Goldman Fund Manager Ignores Trump Noise to Bet on DollarBy
Drop in dollar ‘a bit of a pause in the new trend’: Moffitt
Fed likely to raise rates about three times this year: Goldman
The dollar’s worst start to the year in more than a decade is just a blip on its path to further gains, according to Goldman Sachs Asset Management, which oversees more than $1 trillion.
The money manager is betting on the greenback and a steeper yield curve as a reflationary era takes hold in the U.S. and other countries, said Philip Moffitt, the Asia-Pacific head of fixed income who is based in Sydney. The dollar will continue to strengthen against the euro and yen as policy makers in Europe and Japan maintain quantitative easing while the Federal Reserve is set to raise interest rates about three times this year, he added.
“It’s just a bit of a pause in the new trend,” he said in a phone interview. “There’s been a profound shift away from fiscal orthodoxy and deflation threats to a more reflationary policy environment globally that’s seen most strongly in the U.S.”
The Fed kept policy rates unchanged Wednesday as it waits to see what the flurry of executive orders and remarks from President Donald Trump will mean for U.S. growth. The central bank acknowledged that sentiment has improved, and that inflation will rise to its 2 percent target even with “gradual” adjustments in interest rates. Treasuries have led a global advance in yields since July with rising factory prices in China adding to signs of a reflationary environment.
Moffitt acknowledged that the dollar will at times be vulnerable to “noise” from Trump’s policies on immigration and trade though the U.S. economy will benefit if he delivers on his promises of lower taxes and less business regulation.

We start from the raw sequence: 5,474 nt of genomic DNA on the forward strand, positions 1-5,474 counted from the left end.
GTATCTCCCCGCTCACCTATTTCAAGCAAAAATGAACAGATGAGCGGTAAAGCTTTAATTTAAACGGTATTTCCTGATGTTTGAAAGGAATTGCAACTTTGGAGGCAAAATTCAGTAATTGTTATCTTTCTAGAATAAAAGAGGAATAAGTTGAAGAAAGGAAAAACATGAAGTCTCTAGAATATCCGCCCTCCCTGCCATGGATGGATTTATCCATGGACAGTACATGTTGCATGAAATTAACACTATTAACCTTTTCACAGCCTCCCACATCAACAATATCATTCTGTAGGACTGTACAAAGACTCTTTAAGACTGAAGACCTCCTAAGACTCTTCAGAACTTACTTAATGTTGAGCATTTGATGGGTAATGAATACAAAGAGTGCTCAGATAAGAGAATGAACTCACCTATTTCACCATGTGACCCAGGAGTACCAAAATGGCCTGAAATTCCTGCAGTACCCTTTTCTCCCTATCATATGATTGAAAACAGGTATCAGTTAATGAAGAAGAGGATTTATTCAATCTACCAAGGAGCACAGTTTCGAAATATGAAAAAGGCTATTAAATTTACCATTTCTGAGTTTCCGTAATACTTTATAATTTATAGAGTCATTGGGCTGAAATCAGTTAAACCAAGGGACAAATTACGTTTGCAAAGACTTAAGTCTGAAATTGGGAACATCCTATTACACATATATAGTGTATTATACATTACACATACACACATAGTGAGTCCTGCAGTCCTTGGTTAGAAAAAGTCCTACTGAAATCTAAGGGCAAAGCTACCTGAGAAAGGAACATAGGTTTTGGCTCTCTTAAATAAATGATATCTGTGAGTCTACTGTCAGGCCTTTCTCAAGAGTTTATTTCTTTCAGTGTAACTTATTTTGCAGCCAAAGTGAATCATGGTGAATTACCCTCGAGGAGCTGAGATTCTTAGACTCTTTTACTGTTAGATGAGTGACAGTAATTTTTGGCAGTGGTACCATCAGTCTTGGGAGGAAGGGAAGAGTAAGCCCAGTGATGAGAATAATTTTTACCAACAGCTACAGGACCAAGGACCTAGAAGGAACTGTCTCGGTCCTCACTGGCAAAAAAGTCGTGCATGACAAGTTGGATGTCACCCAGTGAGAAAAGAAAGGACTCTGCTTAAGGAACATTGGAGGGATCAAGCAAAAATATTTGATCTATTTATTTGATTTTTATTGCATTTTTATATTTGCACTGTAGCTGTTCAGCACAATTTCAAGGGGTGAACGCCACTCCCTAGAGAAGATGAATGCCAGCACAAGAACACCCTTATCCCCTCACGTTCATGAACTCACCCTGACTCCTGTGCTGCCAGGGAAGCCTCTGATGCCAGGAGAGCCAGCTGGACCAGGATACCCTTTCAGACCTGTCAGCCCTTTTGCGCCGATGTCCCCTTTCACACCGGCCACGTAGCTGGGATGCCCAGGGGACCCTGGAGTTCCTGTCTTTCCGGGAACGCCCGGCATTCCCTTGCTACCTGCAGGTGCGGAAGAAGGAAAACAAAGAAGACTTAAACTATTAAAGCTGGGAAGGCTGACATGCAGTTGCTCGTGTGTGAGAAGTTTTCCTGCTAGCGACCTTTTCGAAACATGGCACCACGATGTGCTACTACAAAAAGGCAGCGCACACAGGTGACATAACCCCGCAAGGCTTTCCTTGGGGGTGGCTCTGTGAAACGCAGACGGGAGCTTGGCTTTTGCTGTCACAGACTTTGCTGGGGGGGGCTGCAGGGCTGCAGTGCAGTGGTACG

The Bloomberg Dollar Spot Index, a gauge of the greenback against 10 major peers, fell 2.6 percent last month, its worst start to the year since at least 2005. The losses wiped off nearly half the gains chalked up since the November election following Trump’s rhetoric on currencies and immigration.
While the Fed is likely to start hiking in June, it may act as soon as March if equity markets remain buoyant and a tightening labor market lifts wages and prices, he said. His fund favors inflation-linked securities to protect against accelerating price growth, Moffitt said, adding that Treasury yields are set to rise 50-to-75 basis points over the next 12 months. The 10-year U.S. yield was at 2.48 percent as of 8:42 a.m. in Singapore.
As for emerging market currencies, the asset manager is seeking to profit from the dollar’s advance against the South Korean won as Trump’s policies are likely to hurt open economies with substantial exports to the U.S., Moffitt said. However, he is bullish on the Mexican peso which “has become so cheap that it’s attractive and we want to own it.” The Russian ruble is set to strengthen as Trump’s policies will be positive for Russia, he added.
A Treasury market gauge of inflation expectations has bolstered the case for U.S. rate hikes. The difference between yields on five-year notes and equivalent-maturity Treasury Inflation Protected Securities, known as the break-even rate, climbed for a fifth month in January.
“You might be very long the dollar, you might be just a bit long the dollar, you might be neutral at times,” Moffitt said. “But I can’t see a situation where we would wake up and say now is the day to go short in this environment.”